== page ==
In 2005 I noticed that the bar had been unoccupied and for sale for some years. This was in 2005 and the real estate boom and gentrification had not fully taken hold of Philadelphia yet. Posing as a potential buyer, I called the real estate agent whose number was listed on a plywood sign bolted to the side of the building. I asked if I could have a look at the condition of the bar.
The marble had been removed from the facade of the bar itself, although the silhouette was familiar to me from one particular photo of my Great Grandfather and Aunt standing behind the bar. The Service Flag hung behind them, a blue star embroidered onto it for each of their sons that were currently in Europe and the Pacific fighting, one for my Grandfather and one for my uncle. I walked into the back room, where my Grandmother served roast beef sandwiches and beer out of a barrel to stevedores who walked to the bar from the docks at the Delaware river just a few blocks away.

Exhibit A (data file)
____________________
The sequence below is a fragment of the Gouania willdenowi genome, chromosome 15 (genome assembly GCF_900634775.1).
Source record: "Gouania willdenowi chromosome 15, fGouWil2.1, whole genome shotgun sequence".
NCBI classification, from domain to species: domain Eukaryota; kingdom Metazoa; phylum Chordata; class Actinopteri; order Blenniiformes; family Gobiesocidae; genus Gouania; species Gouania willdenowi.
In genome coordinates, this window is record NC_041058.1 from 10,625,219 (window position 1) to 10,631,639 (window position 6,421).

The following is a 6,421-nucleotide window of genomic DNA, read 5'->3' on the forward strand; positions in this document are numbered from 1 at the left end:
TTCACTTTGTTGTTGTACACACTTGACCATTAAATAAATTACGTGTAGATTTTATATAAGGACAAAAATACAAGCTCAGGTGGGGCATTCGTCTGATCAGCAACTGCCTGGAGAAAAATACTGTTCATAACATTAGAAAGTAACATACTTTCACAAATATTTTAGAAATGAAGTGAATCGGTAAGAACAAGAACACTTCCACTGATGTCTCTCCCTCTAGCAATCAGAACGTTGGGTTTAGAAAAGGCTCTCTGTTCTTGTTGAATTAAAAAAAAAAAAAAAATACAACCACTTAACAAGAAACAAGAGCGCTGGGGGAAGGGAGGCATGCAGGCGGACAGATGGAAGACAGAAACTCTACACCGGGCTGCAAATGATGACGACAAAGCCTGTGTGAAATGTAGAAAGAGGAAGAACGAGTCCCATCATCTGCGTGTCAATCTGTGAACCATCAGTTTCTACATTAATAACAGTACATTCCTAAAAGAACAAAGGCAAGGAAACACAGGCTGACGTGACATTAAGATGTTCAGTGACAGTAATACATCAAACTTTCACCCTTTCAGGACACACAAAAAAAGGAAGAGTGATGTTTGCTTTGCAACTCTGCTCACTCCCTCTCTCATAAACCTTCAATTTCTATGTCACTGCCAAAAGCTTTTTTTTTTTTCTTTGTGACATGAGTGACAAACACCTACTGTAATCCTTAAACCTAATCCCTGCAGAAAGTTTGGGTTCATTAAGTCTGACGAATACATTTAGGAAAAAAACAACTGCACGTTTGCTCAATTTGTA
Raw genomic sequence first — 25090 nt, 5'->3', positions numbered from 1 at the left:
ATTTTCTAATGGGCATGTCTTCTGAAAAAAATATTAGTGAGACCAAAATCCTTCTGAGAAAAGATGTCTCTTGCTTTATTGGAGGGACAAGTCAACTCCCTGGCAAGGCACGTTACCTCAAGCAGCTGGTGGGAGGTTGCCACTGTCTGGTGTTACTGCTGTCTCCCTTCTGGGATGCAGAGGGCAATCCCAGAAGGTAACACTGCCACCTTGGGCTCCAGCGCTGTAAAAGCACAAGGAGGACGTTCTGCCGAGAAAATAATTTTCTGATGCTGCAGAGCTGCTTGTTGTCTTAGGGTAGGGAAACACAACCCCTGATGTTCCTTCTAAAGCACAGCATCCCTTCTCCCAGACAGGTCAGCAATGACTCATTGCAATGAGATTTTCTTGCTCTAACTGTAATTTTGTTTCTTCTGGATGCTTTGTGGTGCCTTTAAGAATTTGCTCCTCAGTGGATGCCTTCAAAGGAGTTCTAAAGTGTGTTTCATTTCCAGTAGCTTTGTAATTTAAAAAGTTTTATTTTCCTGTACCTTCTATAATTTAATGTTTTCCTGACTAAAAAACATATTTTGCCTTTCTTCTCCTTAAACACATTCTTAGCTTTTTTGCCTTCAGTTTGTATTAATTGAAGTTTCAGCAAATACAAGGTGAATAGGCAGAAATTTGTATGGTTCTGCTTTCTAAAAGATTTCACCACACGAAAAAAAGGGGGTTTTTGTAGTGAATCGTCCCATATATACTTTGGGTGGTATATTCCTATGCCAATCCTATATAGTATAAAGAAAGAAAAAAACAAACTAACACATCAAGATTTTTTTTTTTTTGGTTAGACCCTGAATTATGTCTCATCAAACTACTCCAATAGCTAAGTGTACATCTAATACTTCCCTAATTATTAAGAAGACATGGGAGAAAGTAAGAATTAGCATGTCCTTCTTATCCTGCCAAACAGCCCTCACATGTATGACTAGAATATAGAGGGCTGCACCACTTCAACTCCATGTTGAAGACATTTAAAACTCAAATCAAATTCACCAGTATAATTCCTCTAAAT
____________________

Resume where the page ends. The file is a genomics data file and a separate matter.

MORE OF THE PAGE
While it was important for me to physically set foot inside of Carl’s Taproom, the place itself felt cold, like an archaeological dig of a city where only the barest traces of the former inhabitants could be found. The ring however was more like Pompeii. I could feel the form of the person that used to be there. While the bar had been stripped of the relics of my family’s presence, the ring retained Kasimir’s spirit.
This would be only the first stop on an ongoing pilgrimage. I would start at home in Port Richmond, hesitantly asking my father, uncles and cousins questions. I wanted to tie the story of the Petrowski and Smyrski families together. Two families that both immigrated from small villages in Subcarpathian Poland, to one day decades later have their children (my mother and father) meet at a newsstand at Bridge and Pratt.
I wanted to know more about the man who came from a family of farmers yet who wore a gold ring with his initials inscribed on it. To understand some of the experience of my Great Grandmother who spoke five languages and grew vegetables in her garden on Cumberland street. To understand the drive that took Karol Smyrski across the Atlantic twice, and to go from son of rolnicy, to a stained glass maker, to inventor and bar owner. Only in this way could I reconstitute the memory of my mother permanently, and simultaneously begin to understand myself.